China’s “Plan” – A Question of (a) Character

As a Chinese, from my birth at the end of 60s, last century, I witnessed the great impressive change in China in the passing 20 years…

Until very recently, when the Chinese press mentioned the government's Five-year Plan, it used the official four-character phrase wu nian ji hua (五年计划), which has been in use since the 1950s. But over the past several months, a new character has appeared in the phrase. It’s now wu nian gui hua (五年规划). In the English press, a variety of words have been used to reflect this change: The "plan" is now referred to as a "program", "road map", "guideline", "blueprint" or "framework". What’s going on?

The Five-Year Plan was once the most visible artifact of the Marxist centrally planned system for determining China’s economic and social activities. But over the past 27 years, China has systematically transitioned into a socialist market economy. Today, less than 5% of the country's merchandise is priced by the government. The number of industrial state-owned enterprises has plummeted from more than 120,000 in the mid-1990s to around 30,000 in 2005. The government departments that were at the core of the planning system – the State Planning Commission and the State Economic Commission and their local counterparts – don't exist anymore.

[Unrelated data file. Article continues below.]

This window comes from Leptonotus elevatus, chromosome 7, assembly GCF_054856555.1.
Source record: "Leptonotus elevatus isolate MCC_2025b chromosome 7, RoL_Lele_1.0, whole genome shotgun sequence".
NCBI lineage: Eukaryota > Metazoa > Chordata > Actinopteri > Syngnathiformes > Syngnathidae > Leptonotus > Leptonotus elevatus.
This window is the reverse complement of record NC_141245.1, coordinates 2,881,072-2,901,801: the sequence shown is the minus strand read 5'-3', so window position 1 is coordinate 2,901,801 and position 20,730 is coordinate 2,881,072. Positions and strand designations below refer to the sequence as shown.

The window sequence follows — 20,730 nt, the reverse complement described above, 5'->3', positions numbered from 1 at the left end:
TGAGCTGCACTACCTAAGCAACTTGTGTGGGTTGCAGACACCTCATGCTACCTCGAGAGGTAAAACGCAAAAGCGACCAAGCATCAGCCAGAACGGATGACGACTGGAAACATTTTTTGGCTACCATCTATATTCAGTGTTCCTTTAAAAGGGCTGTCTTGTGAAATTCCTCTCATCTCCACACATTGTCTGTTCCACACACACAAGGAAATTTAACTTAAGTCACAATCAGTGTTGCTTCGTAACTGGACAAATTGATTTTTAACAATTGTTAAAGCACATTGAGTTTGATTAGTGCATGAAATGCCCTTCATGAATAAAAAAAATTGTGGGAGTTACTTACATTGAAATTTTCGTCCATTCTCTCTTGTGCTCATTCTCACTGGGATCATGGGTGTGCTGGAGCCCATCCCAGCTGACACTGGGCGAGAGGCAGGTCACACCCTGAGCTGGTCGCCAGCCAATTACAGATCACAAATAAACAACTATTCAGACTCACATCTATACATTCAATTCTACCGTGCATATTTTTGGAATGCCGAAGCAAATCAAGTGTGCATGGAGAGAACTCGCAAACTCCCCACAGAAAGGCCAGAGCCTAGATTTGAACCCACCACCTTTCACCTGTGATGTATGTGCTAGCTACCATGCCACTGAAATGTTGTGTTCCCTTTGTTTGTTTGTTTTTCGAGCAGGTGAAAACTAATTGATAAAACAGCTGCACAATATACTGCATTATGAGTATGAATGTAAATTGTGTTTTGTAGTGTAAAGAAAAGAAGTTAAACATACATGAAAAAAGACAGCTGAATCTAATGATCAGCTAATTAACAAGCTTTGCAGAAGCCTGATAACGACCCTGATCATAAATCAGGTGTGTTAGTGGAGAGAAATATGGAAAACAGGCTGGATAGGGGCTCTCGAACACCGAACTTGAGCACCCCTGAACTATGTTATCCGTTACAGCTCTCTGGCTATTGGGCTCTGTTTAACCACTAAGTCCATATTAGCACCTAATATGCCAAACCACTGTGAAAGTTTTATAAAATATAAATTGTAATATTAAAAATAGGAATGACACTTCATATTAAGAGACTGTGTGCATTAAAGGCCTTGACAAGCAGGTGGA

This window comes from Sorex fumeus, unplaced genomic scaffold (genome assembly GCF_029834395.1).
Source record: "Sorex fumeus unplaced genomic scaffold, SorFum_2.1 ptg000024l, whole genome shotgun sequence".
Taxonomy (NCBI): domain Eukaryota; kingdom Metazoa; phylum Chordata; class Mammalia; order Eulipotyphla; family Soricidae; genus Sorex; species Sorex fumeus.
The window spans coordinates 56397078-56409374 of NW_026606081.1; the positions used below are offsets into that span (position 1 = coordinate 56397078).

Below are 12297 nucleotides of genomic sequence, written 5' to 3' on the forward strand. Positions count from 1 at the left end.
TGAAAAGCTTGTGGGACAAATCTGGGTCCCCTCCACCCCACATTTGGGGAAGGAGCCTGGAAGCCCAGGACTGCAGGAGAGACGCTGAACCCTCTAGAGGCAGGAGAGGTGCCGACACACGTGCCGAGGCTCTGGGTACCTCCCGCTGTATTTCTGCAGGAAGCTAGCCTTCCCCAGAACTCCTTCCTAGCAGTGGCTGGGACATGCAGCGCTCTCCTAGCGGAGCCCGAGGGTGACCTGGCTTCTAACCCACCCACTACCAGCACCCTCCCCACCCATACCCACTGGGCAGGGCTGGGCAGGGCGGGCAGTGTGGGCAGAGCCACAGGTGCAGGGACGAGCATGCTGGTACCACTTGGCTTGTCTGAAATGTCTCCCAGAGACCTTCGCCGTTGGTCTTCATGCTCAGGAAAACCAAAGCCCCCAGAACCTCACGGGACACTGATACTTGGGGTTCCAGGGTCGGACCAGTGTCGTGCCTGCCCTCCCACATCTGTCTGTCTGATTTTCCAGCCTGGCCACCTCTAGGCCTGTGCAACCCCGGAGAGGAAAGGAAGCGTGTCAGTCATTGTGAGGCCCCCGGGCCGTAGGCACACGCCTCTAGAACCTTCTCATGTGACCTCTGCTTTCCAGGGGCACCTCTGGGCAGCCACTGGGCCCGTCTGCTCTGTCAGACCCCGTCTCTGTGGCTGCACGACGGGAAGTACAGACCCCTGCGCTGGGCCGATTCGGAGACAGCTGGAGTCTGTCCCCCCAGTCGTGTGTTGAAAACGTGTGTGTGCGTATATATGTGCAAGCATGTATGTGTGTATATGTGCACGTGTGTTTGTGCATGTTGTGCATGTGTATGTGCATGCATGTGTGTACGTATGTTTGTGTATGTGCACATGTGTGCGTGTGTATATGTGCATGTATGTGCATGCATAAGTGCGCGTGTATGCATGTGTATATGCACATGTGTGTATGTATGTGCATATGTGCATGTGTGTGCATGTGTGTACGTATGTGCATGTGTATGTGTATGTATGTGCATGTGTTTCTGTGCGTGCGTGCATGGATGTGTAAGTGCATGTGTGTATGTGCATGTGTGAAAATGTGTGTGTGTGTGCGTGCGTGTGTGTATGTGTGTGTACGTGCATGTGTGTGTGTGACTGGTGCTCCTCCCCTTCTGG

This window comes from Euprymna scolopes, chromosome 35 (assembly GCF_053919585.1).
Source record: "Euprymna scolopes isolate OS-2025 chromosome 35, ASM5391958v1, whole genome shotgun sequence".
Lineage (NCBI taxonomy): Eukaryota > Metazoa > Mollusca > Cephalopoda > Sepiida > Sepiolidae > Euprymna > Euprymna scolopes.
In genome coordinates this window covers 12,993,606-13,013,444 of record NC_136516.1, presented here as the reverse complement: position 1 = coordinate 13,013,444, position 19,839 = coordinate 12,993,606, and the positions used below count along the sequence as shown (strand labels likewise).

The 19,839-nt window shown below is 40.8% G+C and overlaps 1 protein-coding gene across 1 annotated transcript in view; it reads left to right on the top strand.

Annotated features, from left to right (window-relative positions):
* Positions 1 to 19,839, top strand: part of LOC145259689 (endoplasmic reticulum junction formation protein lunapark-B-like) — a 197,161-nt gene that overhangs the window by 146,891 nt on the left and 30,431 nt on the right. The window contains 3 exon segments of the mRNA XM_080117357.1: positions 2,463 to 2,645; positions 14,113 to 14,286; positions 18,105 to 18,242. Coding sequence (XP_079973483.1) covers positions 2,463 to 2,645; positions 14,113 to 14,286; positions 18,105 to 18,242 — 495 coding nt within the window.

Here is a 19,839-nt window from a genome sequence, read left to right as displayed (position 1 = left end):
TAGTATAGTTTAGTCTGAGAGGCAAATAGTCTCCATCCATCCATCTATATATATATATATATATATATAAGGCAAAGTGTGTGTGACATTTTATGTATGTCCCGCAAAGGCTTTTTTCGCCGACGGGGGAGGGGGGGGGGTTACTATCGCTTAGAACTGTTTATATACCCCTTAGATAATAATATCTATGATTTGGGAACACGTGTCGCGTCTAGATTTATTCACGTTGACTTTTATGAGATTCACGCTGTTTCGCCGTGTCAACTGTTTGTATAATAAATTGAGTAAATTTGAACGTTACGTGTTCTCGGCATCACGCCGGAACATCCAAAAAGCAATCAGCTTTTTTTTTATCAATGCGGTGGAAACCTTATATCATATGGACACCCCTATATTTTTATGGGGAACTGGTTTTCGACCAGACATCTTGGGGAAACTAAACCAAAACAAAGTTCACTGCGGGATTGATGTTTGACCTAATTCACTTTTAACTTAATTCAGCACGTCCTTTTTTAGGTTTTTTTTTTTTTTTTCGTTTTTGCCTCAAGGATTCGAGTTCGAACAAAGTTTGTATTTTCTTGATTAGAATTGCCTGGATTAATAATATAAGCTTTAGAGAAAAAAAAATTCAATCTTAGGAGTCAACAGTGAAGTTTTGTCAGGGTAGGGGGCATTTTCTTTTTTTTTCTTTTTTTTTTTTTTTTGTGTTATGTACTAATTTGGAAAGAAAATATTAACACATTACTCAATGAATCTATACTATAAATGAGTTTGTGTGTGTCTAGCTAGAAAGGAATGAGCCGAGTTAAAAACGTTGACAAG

In short, the Chinese government no longer intervenes in most business operations and no longer controls most economic activities. Though the Five-Year Program remains as strategic a document as its predecessors, setting directions and intentions for the long term; detailed execution is out of the government's hands and has shifted to the market and enterprises. What a difference a character can make.

by JIANMAO WANG AND LINDA G.SPRAGUE, Harvard Business Review, April 2006-05-07.

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